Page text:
After playing 17.5 minutes per contest in 33 games this past season, guard Aaron Short has left the program in what was termed by both Short and head coach Ron Verlin as a “mutual” parting of ways according to Jagdip Dhillon of the Stockton (Calif.) Record.
Short posted averages of 4.7 points and 3.4 rebounds per game for the Tigers, who finished the 2013-14 season with an 18-16 overall record (6-12 WCC). Pacific reached the semifinals of the CollegeInsider.com tournament. And according to Verlin’s quotes in the story, there were apparently some issues off the floor that led to Short leaving the program.
Verlin said he had no issues with his on-court performance, but he wanted a greater commitment from Short regarding always being on time and not missing class as a senior and he didn’t get it.
“He’s a great kid and absolutely, he could have stayed here,” Verlin said. “But I can’t change my core values for one player and I’m going to hold you to a high standard because you’re supposed to be a leader as a senior. How can I count on you when the chips are down, when you can’t do the little things I ask of you?”
In the story Short noted that he feels he can give more to another program on the court, as he was a reserve for the Tigers last season. Short’s best offensive performance came in Pacific’s home win over BYU in mid-February, a game in which he scored 11 points in 22 minutes of action.
Short is expected to graduate by August, which would make him eligible to receive a graduate transfer waiver at another Division I school. Short’s departure means that the Tigers will be even younger than expected, with their eight-member recruiting class sure to have ample opportunities to earn immediate playing time.
Not only is Wyoming senior guard Josh Adams the lone returning starter from a team that won the Mountain West tournament last season, but he’s also one of college basketball’s best dunkers. And if anyone may have forgotten about his jumping ability, Adams put it on display Saturday during the Cowboys’ win over Montana State.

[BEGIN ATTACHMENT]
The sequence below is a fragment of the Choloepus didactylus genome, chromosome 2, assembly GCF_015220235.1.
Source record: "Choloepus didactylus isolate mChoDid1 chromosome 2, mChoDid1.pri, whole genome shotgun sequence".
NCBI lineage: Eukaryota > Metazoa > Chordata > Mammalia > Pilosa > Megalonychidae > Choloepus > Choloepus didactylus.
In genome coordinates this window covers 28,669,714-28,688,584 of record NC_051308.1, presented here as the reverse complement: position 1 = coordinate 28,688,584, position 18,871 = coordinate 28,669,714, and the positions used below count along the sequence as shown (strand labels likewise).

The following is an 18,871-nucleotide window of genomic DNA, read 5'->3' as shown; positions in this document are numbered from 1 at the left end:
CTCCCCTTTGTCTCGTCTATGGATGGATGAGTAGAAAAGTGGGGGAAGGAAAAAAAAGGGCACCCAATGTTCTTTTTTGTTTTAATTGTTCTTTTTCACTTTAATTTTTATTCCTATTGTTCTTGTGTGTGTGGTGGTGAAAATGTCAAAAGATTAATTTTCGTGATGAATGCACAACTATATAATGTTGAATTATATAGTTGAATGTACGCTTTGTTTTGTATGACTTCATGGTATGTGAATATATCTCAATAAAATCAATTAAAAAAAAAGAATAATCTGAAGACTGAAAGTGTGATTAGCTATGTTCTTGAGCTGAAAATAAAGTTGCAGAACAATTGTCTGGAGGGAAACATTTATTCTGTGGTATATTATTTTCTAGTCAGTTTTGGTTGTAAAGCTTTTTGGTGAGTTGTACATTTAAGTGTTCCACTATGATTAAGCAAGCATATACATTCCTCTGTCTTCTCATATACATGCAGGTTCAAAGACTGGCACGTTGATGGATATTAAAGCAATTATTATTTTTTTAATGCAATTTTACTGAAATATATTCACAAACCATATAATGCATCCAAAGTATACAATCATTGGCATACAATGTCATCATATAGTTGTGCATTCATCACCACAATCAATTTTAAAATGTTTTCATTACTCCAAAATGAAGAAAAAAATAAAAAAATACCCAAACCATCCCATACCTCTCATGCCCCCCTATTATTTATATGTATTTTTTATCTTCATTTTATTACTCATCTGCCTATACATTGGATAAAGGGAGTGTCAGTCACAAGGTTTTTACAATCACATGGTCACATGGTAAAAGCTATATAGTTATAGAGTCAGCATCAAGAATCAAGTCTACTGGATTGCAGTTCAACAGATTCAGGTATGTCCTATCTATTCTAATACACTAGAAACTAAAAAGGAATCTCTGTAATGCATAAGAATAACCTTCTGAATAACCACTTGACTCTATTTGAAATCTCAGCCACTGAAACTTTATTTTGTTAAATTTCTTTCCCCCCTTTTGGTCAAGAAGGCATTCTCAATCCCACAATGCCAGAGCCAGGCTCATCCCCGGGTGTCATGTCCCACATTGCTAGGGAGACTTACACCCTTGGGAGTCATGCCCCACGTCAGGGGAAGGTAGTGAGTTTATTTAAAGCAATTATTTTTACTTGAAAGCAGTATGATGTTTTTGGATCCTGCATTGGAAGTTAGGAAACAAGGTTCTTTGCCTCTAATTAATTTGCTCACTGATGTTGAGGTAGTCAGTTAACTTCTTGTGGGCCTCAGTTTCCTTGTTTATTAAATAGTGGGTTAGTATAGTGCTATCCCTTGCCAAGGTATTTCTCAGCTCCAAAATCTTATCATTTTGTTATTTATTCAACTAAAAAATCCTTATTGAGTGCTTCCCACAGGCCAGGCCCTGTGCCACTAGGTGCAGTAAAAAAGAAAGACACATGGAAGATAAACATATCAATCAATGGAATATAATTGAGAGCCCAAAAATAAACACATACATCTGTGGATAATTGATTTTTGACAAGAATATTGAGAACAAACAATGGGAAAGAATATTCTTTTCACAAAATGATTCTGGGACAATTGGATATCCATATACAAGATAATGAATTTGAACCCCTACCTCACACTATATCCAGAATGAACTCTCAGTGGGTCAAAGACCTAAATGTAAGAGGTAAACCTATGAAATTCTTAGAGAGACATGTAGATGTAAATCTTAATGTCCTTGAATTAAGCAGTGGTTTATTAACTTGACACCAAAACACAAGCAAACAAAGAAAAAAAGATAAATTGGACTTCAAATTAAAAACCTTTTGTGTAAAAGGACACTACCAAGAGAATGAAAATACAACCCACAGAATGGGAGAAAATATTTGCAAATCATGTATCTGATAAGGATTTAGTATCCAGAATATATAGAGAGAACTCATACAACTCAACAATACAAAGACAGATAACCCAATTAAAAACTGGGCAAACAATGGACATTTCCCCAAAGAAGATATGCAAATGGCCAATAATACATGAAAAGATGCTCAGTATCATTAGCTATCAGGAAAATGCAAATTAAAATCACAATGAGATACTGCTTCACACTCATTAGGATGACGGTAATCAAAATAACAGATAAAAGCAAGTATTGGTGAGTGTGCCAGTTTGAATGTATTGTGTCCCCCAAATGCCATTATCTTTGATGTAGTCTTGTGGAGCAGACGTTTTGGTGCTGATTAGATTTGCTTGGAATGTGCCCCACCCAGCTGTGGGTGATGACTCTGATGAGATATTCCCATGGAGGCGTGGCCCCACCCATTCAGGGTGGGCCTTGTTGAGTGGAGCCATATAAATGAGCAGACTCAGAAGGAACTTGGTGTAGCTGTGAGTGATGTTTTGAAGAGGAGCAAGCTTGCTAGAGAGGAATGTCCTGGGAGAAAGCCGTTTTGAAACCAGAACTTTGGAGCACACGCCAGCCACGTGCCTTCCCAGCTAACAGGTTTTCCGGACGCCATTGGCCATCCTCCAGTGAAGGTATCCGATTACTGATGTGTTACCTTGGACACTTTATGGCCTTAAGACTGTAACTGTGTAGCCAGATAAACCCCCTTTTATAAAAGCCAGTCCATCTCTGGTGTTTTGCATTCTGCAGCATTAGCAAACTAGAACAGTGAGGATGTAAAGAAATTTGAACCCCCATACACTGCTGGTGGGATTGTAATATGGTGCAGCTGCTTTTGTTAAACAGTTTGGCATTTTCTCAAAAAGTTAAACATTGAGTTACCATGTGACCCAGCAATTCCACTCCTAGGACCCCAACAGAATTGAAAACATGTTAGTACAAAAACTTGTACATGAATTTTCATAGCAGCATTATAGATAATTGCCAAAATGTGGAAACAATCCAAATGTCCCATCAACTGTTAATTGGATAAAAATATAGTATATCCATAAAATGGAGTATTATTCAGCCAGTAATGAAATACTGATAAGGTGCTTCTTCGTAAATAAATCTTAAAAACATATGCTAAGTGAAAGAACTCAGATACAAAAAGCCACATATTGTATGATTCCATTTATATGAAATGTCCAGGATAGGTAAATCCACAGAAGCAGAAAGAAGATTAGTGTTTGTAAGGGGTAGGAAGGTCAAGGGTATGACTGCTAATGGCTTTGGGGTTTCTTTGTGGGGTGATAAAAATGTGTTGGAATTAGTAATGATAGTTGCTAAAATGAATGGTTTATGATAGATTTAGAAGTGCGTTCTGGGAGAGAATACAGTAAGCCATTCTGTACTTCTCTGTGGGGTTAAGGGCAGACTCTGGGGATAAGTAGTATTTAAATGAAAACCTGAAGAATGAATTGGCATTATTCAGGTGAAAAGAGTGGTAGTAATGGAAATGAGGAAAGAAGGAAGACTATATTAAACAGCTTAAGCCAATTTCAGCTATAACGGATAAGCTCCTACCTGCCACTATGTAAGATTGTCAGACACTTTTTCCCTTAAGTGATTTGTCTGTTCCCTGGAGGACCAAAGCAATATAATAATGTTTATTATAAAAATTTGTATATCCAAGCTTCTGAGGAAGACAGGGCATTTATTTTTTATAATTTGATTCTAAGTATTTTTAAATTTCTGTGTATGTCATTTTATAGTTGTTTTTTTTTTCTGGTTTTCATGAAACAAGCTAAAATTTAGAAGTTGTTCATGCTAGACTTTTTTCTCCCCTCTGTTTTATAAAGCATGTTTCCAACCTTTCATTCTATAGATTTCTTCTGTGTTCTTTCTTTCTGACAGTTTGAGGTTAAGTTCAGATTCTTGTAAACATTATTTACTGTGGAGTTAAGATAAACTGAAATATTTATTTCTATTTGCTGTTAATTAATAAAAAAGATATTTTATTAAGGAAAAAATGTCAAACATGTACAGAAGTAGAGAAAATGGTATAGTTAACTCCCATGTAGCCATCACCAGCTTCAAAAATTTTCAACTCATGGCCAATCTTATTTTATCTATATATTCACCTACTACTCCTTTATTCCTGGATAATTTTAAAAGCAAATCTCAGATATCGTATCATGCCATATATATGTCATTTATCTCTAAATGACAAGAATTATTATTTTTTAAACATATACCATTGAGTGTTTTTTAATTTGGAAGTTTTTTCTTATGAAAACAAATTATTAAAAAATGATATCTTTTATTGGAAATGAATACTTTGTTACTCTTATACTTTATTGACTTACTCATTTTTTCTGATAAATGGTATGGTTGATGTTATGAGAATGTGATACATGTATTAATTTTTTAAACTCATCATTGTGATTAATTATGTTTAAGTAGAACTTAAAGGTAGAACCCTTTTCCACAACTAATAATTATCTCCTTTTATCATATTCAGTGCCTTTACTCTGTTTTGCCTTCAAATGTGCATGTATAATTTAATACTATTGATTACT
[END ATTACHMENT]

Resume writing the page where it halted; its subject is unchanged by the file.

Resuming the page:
After splitting two Montana State players at the top of the key Adams attacked the basket, dunking with two hands over a late-arriving help-side defender. If you’re going to rotate over, have to do it quicker than that.
Video credit: Wyoming Athletics
Even with the coaching change from Fred Hoiberg to Steve Prohm, No. 4 Iowa State remains one of the nation’s best offensive teams. Given their skills on that end of the floor many teams find it tough to go score for score with the Cyclones, and that’s what happened to Illinois in Iowa State’s 84-73 win in the Emerald Coast Classic title game.
Georges Niang scored 23 points and grabbed eight rebounds, with Monté Morris adding 20, nine rebounds and six assists and Abdel Nader 18 points as the Cyclones moved to 5-0 on the season. The three-pointers weren’t falling in the second half, as Iowa State shot 0-f0r-12, but they shot 19-for-24 inside of the arc to pull away from a team that lost big man Mike Thorne Jr. late in the first half to a left knee injury.
Illinois’ loss of size in the paint opened things up offensively for Iowa State, and the Cyclones took advantage. But where this group grabbed control of the game was on the defensive end of the floor, and that will be the key for a team with Big 12 and national title aspirations.
Nader took on the responsibility of defending Illinois’ Malcolm Hill (20 points) in the second half and did a solid job of keeping the junior wing in check, with that serving as the spark to a 12-2 run that put the game away. There’s no denying that the Cyclones can put points on the board; most of the talent from last season is back and the productivity on that end of the floor hasn’t changed as a result. Niang’s one of the nation’s best forwards, and both Morris (who now ranks among the country’s best point guards) and Nader have taken significant strides in their respective games.
Iowa State will add Deonte Burton in December, giving them another option to call upon. Front court depth is a bit of a concern, as Iowa State can ill afford to lose a Niang or Jameel McKay, but there’s enough on the roster to compensate for that and force mismatches in other areas.
But the biggest question for this group is how effective they can become at stringing together stops. Illinois certainly had its moments in both halves Saturday night, but Iowa State also showed during the game’s decisive stretch that they can step up defensively. The key now is to do so consistently, and if that occurs the Cyclones can be a threat both within the Big 12 and nationally.